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Sony unveils new full HD LCD 27 inch surgical monitor

by Gus Iversen, Editor in Chief | October 07, 2014
Sony Medical's new 27 inch monitor
On Thursday evening, Sony hosted a press conference to unveil a sleek new surgical monitor. The event took place at the Sony Club on the top floor of Sony's New York headquarters, and included an overview of the monitor's specs, a performance demonstration, and insights from a panel of minimally invasive surgeons on the significance of better visualization technology in the operating room.

The monitor's 27 inch viewing area makes it slightly larger than most monitors on the market, but it is compact enough to fit the same chassis footprint as most 26 inch monitors, so many facilities will be able to use them on their current carts or boom arms. The monitor can also be ceiling mounted and is built for ease of use, featuring a thin bezel and minimalist design. A surgical procedure played on loop throughout the conference and, while the footage was not for the faint of heart, the image quality was undeniably exceptional.

Although Sony has 29 years experience in the medical industry, Julie Holodak, senior manager of product marketing, opened the event by acknowledging that most people associate them with entertainment. After listing off several new, big budget movies utilizing Sony equipment, she said Sony has an initiative to take their technology "from the movie theater to the surgical theater." As one of their panelists later explained, that is a time-honored approach to innovation.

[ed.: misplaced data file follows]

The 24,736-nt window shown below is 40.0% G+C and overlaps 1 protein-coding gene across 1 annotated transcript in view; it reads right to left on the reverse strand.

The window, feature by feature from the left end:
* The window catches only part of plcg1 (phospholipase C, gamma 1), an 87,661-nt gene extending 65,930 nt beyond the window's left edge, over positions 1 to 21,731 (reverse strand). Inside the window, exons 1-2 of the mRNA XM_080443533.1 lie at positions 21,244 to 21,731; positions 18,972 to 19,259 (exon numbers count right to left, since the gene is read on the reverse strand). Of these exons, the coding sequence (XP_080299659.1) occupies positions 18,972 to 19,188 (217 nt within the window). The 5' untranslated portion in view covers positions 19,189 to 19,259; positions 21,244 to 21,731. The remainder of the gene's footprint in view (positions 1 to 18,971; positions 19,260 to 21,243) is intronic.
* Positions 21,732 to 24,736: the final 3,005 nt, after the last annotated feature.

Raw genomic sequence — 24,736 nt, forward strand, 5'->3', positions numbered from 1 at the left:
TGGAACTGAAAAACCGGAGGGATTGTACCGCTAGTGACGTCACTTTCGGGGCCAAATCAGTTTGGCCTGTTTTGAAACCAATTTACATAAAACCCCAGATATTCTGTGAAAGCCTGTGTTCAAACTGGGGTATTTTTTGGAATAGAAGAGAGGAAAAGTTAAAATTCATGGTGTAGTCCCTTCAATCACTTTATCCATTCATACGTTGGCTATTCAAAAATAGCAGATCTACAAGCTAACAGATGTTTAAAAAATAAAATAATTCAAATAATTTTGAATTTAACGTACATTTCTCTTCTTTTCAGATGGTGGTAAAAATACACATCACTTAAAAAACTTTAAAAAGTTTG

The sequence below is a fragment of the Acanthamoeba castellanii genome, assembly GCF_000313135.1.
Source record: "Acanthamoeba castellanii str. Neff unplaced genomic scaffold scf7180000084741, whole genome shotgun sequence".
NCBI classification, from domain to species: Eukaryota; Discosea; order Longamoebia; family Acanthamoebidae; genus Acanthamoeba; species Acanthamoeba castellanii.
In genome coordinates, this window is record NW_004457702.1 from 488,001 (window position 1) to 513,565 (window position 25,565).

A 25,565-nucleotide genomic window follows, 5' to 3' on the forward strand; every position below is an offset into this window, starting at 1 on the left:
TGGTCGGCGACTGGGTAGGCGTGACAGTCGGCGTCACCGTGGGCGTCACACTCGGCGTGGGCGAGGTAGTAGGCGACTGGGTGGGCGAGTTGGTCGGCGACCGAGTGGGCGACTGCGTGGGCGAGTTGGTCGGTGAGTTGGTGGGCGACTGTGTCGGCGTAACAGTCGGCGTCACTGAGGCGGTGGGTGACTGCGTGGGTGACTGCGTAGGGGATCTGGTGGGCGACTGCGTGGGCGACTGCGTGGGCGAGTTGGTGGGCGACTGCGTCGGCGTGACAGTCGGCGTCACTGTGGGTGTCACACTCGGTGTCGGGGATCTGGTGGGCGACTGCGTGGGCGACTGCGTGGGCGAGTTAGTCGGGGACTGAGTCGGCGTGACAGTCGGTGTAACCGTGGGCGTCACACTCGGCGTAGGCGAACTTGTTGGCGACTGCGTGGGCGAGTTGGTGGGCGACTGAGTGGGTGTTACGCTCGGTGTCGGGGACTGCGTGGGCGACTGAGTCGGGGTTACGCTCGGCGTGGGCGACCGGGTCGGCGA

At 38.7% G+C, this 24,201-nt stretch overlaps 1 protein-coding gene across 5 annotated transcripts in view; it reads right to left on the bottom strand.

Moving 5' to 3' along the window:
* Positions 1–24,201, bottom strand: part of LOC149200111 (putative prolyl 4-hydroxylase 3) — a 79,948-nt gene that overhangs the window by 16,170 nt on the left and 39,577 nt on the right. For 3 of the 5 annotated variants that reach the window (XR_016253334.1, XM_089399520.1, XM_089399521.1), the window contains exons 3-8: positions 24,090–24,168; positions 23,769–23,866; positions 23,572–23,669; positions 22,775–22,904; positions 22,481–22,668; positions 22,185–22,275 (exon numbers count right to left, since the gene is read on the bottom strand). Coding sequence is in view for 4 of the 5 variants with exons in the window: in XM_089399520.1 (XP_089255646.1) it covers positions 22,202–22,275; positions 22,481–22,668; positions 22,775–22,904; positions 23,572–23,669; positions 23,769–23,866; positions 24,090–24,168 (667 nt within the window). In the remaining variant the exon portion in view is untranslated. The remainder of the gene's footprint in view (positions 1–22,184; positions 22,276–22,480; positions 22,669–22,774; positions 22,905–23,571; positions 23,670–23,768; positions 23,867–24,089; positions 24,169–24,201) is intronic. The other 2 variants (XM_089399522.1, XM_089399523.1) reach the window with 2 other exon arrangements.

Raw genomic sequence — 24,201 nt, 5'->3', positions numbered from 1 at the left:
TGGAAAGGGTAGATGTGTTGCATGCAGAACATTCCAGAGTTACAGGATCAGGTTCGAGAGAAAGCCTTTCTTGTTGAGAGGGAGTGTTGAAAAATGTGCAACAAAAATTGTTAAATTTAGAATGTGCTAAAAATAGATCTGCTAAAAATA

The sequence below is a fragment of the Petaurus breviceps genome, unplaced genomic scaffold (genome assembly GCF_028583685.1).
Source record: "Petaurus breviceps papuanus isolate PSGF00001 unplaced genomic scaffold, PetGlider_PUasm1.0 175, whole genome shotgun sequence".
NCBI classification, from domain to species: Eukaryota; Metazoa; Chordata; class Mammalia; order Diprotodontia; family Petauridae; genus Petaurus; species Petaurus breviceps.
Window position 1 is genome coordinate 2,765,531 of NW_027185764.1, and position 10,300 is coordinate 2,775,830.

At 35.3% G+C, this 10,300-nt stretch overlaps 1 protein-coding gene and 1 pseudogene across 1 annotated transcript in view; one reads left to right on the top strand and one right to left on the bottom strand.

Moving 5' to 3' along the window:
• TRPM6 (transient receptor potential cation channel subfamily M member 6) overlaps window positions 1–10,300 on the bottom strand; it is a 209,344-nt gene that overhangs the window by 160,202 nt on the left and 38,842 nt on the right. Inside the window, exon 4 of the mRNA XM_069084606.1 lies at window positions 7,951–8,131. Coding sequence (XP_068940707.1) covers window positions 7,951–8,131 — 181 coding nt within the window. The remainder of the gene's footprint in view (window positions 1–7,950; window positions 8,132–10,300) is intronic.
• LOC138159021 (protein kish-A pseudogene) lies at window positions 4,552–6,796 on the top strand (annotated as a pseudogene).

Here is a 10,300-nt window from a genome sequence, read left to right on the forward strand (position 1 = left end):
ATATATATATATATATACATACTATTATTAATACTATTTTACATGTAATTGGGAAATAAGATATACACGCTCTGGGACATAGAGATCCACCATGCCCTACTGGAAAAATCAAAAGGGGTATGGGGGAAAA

Dr. Steven Palter, Founder and Director of Gold Coast IVF said, "If you look at the history of surgery since 1900, all innovations came from entertainment technology." The first films were recorded by the Lumiere brothers and a couple years later, said Palter, the same cameras were used to film the surgeries of Dr. Eugène-Louis Doyen. "In the 1930's they made Gone with the Wind in color and then came color surgical videos."

A surgeon can only perform as well as she can see

Imaging technology and minimally invasive procedures are dependent on one another. Dr. Dennis Fowler, director of clinical and regulatory affairs at Titan Medical Inc, recalled a time before that was the case. "The first 10 years I did surgery we made bigger incisions in order to see better," said Fowler.

Despite the myriad benefits of imaging technology, Fowler said those breakthroughs deprived surgeons of a lot of sensory feedback. They could no longer feel things or perceive depth. The technology literally came between the surgeon and the patient. "Everything that's happened since 1990 has been to restore sensory input to the surgeon and every iteration of better imaging brings us closer," said Fowler.

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